20 February 2014

BIRTHING A JUST SOCIETY (For World Day of Social Justice)

 Guest Writer: Toromade Samson

image Credit: pakedu.net
Let’s play a game. I can’t promise it will be fun, but I can promise it is a game. Call your 10-year-old sibling, ask him/her to mention three memorable, acknowledged days in the world. I just called mine (who is actually 12), and he mentioned "Easter, Valentine’s Day and Nigeria’s Independence Day". Christmas is conspicuously absent from his list and I have no idea why Christmas won’t make a 12-year-old’s top list of 'memorable days'. I know it’d make the first three in mine. But I think if I allowed him more than three slots, he’d reach number one hundred without including  World Day of Social Justice.

The first time I heard about social justice was a month ago, and it rang as much bell to me as a deaf person at a rackety Eminem concert. And even though you’d like to question why a deaf person would go to a musical concert, it’s not the focus of this article. A day of nail-biting and furious googling later, I became well-equipped to write an article about it. So, here, I’m going to claim the intellectual high ground and ask you, dear reader, how much do you know about social justice?

Image Credit: hmjs-ng
To save you the stress of a boring Google search, the World Day of Social Justice was instituted by the United Nations’ General Assembly on 26 November 2007 as a global mission to foster the promotion of full employment, poverty eradication, gender equity, access to social well being, and a peaceful and prosperous co-existence within and among nations. Social justice is a distant cousin of human rights as it echoes the stance that all human beings are born equal, and therefore, equal in dignity and rights. It advocates fair and proper administration of laws conforming to the natural law that all persons, irrespective of ethnic origin, gender, possessions, race, religion, etc. are to be treated equally and without prejudice.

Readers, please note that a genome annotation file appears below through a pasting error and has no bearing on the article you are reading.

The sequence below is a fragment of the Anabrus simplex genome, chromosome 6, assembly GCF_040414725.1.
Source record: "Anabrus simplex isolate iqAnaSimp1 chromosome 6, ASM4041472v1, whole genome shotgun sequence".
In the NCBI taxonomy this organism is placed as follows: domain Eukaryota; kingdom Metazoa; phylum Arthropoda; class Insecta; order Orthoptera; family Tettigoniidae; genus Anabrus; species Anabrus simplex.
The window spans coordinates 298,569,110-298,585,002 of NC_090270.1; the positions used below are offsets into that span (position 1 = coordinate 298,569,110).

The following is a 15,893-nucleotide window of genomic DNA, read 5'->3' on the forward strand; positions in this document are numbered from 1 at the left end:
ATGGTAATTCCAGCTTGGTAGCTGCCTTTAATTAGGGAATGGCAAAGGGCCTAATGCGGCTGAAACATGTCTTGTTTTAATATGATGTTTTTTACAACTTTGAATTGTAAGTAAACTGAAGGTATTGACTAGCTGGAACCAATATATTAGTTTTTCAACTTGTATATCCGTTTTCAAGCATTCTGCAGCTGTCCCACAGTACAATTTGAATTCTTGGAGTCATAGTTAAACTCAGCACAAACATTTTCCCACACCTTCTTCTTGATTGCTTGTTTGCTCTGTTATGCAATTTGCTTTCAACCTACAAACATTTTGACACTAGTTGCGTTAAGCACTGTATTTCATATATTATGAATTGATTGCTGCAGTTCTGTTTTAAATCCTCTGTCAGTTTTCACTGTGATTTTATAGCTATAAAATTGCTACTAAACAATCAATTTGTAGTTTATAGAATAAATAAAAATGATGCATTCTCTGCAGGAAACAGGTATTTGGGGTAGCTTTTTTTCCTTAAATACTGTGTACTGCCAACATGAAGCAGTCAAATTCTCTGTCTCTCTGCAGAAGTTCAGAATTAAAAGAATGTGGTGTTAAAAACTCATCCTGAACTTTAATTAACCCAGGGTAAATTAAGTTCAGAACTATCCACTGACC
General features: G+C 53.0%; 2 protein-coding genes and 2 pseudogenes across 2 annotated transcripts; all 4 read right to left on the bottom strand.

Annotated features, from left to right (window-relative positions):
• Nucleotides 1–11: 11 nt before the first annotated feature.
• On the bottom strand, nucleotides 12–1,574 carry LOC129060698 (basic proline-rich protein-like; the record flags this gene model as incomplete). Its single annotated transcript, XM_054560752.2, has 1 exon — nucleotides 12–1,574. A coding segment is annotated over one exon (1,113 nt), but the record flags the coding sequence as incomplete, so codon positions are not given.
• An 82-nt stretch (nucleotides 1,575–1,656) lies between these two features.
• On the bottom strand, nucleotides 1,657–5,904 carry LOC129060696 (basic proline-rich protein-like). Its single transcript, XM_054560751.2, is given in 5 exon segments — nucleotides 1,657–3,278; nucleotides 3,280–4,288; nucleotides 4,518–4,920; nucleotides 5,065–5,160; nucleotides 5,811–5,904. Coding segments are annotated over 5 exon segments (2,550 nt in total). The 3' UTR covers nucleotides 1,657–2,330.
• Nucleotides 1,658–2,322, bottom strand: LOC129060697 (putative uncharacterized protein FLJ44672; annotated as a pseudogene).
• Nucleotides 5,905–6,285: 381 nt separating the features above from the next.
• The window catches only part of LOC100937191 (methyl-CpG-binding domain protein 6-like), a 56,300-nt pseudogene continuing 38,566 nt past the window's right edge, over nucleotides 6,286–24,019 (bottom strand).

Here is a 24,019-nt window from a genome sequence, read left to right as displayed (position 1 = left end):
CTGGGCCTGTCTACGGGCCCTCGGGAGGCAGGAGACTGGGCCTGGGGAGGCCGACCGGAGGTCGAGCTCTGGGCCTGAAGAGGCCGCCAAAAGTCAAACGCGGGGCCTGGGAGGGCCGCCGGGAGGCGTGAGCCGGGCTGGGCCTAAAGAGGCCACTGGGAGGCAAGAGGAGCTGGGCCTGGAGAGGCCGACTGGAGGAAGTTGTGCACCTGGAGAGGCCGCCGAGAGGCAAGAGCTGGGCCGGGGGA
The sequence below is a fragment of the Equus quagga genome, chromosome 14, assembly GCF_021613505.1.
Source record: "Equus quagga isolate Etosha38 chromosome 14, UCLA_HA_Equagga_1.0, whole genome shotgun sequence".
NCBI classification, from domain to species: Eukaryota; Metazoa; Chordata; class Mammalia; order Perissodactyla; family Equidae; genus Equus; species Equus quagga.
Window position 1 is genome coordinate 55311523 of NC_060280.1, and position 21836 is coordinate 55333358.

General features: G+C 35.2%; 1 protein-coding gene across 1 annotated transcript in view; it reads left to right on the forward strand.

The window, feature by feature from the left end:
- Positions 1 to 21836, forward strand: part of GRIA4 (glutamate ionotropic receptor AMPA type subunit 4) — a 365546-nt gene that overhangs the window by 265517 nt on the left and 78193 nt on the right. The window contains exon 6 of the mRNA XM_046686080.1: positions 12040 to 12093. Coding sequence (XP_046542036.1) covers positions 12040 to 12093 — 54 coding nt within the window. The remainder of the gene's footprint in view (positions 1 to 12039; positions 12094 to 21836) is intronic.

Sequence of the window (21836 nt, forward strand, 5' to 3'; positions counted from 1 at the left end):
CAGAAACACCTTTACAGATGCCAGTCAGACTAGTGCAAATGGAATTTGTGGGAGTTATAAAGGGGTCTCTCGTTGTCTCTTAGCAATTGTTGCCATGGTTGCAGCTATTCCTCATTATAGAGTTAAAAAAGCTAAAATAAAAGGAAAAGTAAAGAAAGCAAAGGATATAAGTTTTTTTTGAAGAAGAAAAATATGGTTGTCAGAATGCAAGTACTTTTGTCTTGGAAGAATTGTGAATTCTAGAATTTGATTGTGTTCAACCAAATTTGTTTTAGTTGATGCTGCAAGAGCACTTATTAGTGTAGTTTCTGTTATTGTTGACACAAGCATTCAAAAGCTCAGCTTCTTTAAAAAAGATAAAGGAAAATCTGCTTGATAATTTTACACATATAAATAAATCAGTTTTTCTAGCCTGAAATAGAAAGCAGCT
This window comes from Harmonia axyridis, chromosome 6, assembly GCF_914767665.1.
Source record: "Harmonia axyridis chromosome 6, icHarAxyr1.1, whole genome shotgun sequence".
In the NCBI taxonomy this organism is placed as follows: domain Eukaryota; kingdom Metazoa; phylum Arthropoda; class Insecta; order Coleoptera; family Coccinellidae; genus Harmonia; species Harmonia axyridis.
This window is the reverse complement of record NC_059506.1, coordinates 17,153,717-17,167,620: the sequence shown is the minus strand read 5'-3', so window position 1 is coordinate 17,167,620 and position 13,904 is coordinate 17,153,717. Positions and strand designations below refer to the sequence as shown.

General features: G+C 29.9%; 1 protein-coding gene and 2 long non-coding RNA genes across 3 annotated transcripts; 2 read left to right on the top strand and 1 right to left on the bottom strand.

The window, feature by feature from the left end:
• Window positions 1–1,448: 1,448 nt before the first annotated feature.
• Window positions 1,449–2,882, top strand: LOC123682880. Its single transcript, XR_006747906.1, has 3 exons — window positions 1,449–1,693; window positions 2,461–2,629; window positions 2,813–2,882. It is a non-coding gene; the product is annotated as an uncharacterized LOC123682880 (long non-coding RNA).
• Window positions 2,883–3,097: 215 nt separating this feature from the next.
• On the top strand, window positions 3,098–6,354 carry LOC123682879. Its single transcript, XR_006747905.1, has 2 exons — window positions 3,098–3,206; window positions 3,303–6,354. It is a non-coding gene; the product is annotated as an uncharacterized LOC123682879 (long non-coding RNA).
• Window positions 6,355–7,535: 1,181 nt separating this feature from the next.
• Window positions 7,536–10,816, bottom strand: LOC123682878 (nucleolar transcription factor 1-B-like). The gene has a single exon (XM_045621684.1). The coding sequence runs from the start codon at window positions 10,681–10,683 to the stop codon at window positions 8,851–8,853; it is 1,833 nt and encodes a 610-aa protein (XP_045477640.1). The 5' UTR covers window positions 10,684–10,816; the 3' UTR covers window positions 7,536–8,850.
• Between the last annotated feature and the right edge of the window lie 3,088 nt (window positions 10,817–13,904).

Social justice believes  in creating a society that is based on the principles of equality and solidarity, fairness and mutual obligation in the society, where we are responsible for one another, and ensure that all have equal chances to succeed in life. Basically, social justice is aimed at human development in various sectors of human dealings. It is observed worldwide every February 20th.

Now, unlike most holidays (World Day of Social Justice isn’t even an holiday) where the mass murder of animals are a pass time, monkeys aren’t slaughtered as peace offerings to the Greek goddess of peace, Eirene, on World Day of Social Justice. Instead, institutions are urged to organise awareness programs to sensitise the global population about how social justice is integral to achieving and maintaining peace and security between and among individuals, as well as nations across the world. It’s a day marked to reflect on the state of the world and how we need to be more people-oriented to create a more balanced world.

If we lived in a perfect world, there won’t be starving children in Somalia, or Mali, or India; there won’t be armed discontent masses in Syria; or systematically-disadvantaged women in the Arab worlds; or sweatshirt shops in Asia; racism won’t exist in the dictionary; and there won’t be so many unemployed people across the world prowling the streets, desperate and dissatisfied with the system. Basically, there wouldn’t be a reason for World Day of Social Justice is all I’m saying.

Image Credit: loveisdelight
Unfortunately (or fortunately, depending on who you ask), we don’t live in a perfect world, so we have all these flaws in the system, we have an imperfect world that needs a lot of fine-tuning. These imperfections are what the UN hopes to address with the World Day of Social Justice every February 20th, to reflect on them, and ruminate on how to make things better, and create a less imperfect world.

Let’s get personal: When was the last time you did anything for anyone other than yourself? When was the last time you gave someone a job because they truly deserved it, and not because you both came from the same village, while you dismissed better qualified applicants? Have you ever denied someone something because they were too Muslim, or too Christian, or too Northern, or too…female? Ever discriminated against anyone because they didn’t seem ‘normal’ like you?

The problem is not how the society is, it’s about how the people living in it have decided to set it up and operate it. To create a ‘society for all’, it will take a lot of tolerance and selflessness to break down barriers and ensure nobody gets left behind. You could stay glued to your device here all day reading about social justice or you could actually go out there and do something about it today, tomorrow, and every 365 days of the year. Or 366. 

Social justice is the ability people have to realize their potential in the society they live, and the only way society can be just is if individuals are just.

Toromade Samson likes to think of himself as a writer and blogs at krypstoy.wordpress.com. You can follow him on twitter as @sammoyd where he works as an undercover gossip and cracks accidental jokes.

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